History of the Philippines
- Published on 13 September 2007
History of the Philippines
The first humans in the Philippine Islands are thought to have come from the Asian mainland some 250,000 years ago, during the Ice Age, but few remains from that time have been discovered. Afterward, other peoples migrated to the islands, among them the negroid Aetas, who probably arrived about 25,000 years ago. A Mongoloid people from Southeast Asia followed about 10,000 years later. All are thought to have reached the islands across a land bridge that no longer exists. Larger groups of people from the regions of present-day China and Vietnam arrived from about 7000 BC to 2000 BC. The largest migrations to the islands, however, probably occurred after the 3rd century BC. The latest arrivals were people from the Malay and Indonesian archipelagos and the Polynesian islands. These migrants brought iron tools and technologies that included glassmaking and weaving as well as seafaring skills.
In the 5th century AD a new Filipino civilization had emerged from the mixture of cultures. Traders from as far away as India became frequent visitors to the islands. Competing influences from the Middle East, India, and China brought many changes in the economy and social life. Several primary industries, such as mining and metallurgy came into being. Gold and Silver, coins and pearls were utilized as media of exchange. By the 12th century, the powerful Sri Vijayan Empire had extended its reach from its Sumatran base to the Philippines. Starting in the 14th century, Islam spread through the southern parts of the archipelago and became firmly established there. Trade with merchants of the Chinese Ming dynasty is thought to have been established by the 15th century.
On 17 March 1521, the Portuguese navigator Ferdinand Magellan, in the service of Spain, landed on the Homonhon Islet, near Samar Island. He was later killed in Mactan Island of Cebu in a clash with native warriors led by a chieftain named Lapu-Lapu.
The Philippines was a prize catch for Spain which, at that time, was locked in a fierce struggle for world colonization with Portugal. The archipelago was named Felipinas for Spain's King Philip II.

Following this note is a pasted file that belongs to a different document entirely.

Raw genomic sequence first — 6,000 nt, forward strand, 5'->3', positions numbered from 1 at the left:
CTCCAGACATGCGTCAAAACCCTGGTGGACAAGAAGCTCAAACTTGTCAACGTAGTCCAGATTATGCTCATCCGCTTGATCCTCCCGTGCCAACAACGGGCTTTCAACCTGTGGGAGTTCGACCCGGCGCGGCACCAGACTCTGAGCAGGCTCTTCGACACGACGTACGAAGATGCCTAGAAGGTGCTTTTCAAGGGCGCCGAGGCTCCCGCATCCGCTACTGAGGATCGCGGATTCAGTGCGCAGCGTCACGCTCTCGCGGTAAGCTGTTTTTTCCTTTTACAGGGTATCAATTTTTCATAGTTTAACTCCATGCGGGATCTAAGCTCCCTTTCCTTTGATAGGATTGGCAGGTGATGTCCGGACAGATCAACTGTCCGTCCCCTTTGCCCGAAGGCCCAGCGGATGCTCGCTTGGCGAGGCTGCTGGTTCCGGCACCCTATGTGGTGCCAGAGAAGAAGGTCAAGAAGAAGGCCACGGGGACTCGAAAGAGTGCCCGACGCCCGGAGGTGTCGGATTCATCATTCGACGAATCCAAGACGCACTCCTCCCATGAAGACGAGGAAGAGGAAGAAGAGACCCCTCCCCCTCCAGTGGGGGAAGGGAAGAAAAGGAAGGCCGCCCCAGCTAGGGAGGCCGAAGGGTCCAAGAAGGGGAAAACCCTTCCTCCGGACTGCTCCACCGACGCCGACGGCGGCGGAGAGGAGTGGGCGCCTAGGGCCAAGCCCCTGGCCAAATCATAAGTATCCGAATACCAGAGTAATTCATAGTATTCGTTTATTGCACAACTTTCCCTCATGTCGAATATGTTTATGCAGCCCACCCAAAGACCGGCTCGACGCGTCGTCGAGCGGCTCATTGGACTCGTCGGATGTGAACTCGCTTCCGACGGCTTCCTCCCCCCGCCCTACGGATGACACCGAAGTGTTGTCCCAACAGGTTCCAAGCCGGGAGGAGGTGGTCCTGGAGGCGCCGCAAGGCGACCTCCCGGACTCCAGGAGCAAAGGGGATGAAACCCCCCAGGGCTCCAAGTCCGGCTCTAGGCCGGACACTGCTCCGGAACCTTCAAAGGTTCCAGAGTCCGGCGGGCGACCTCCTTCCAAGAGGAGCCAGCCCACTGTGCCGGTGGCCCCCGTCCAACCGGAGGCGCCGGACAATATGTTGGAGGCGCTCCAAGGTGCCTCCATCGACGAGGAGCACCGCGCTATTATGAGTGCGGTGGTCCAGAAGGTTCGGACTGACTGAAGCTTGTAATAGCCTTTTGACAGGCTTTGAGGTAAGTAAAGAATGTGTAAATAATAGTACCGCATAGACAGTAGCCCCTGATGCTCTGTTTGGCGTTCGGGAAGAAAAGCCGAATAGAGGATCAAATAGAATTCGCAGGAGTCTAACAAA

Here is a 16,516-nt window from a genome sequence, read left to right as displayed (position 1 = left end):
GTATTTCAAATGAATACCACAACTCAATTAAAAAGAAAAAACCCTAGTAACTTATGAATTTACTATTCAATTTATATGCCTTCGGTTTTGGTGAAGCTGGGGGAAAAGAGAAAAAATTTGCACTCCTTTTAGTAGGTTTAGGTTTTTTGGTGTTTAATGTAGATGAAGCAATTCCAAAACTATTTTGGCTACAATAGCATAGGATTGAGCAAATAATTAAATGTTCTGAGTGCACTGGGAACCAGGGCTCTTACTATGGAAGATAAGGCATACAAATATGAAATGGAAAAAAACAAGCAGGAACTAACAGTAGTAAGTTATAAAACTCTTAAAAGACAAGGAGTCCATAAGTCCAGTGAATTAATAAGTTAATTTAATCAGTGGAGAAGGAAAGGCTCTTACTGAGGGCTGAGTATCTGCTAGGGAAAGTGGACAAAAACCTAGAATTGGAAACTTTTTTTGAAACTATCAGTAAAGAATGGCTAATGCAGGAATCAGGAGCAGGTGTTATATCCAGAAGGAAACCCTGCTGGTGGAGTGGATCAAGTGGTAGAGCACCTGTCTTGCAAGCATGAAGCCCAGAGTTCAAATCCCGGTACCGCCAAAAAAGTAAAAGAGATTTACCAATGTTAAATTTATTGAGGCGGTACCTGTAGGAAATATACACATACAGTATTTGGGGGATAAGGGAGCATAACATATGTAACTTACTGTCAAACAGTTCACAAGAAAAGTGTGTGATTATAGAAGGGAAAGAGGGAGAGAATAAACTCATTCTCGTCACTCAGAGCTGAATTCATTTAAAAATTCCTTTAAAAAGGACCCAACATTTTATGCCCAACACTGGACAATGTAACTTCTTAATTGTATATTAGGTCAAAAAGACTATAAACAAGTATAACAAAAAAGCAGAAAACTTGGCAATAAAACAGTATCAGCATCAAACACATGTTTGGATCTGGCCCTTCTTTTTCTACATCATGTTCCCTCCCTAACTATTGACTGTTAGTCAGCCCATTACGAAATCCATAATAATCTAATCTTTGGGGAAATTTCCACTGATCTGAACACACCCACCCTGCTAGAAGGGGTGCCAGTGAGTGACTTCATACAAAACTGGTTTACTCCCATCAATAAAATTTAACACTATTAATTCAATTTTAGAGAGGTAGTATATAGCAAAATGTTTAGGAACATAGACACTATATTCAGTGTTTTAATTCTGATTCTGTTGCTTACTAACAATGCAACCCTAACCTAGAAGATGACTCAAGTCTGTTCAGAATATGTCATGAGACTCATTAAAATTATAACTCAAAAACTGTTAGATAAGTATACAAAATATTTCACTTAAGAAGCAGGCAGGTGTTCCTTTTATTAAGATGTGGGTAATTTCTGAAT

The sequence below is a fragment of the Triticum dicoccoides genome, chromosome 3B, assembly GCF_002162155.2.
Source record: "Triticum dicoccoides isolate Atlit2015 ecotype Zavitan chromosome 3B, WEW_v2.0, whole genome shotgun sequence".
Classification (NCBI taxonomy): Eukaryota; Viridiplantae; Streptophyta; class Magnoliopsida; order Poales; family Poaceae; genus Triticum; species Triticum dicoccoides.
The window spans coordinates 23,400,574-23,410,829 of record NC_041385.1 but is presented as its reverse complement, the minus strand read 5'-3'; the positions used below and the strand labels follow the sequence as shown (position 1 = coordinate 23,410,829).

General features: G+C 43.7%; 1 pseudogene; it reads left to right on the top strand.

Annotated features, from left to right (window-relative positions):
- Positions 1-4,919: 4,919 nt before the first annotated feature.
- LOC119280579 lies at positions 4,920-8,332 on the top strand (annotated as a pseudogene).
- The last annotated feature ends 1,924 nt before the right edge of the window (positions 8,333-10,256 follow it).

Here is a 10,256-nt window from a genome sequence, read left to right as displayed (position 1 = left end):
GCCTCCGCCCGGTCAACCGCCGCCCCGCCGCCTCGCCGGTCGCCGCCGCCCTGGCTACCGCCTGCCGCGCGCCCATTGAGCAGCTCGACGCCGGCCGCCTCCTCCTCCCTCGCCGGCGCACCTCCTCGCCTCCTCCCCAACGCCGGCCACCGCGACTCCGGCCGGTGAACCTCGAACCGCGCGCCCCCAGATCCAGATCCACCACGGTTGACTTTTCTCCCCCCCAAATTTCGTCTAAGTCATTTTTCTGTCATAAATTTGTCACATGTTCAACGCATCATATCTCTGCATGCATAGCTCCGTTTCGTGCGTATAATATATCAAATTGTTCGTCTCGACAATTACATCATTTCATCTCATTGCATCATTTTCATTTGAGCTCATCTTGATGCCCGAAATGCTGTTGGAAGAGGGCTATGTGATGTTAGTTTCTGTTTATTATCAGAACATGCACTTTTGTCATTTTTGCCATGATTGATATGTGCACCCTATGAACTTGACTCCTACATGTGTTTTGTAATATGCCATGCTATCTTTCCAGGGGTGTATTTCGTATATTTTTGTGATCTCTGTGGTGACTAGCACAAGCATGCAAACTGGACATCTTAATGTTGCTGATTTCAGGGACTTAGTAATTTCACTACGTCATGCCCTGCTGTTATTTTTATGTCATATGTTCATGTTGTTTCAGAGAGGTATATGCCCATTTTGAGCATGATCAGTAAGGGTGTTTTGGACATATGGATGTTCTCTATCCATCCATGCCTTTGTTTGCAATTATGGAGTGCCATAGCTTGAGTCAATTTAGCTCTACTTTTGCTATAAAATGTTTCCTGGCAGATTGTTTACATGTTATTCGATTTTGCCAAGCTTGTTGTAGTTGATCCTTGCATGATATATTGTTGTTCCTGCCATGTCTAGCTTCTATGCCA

After the successful expedition in 1564 of Spain's Miguel Lopez de Legazpi, an administrative center was established in 1572 in Manila. Representatives of various Roman Catholic religious orders, such as the Augustinians, Dominicans, Franciscans, and Jesuits, to convert the population. They were successful only in Luzon and the Visayas because the Moslems resisted the Spanish efforts.
Upon the overthrow of Spanish rule in Mexico by the Mexican War of Independence in 1821, the Philippines was put under the administrative control of Madrid. When three Filipino priests were executed for nationalist activities, a group of reformists, led by Dr. Jose Rizal, formed the Propaganda Movement in 1892 that would later pave the way for the Philippine Revolution.
Rizal was a doctor by profession as well as a man of letters. While essentially a political moderate, his writings were critical of Spanish repression and aroused the ire of the Spanish colonial authorities. He was executed on 30 December 1896 and became the martyred symbol for Filipino aspirations to independence and self-rule. Rizal's death brought the Katipunan (Tagalog for "association") movement led by Andres Bonifacio to the fore, seeking to establish independence by open revolt. Armed hostilities commenced on 26 August 1896 when the revolutionaries tore their certificates of identity (cedulas) in repudiation of Spanish rule.
The revolution, under the leadership of Emilio Aguinaldo was initially successful.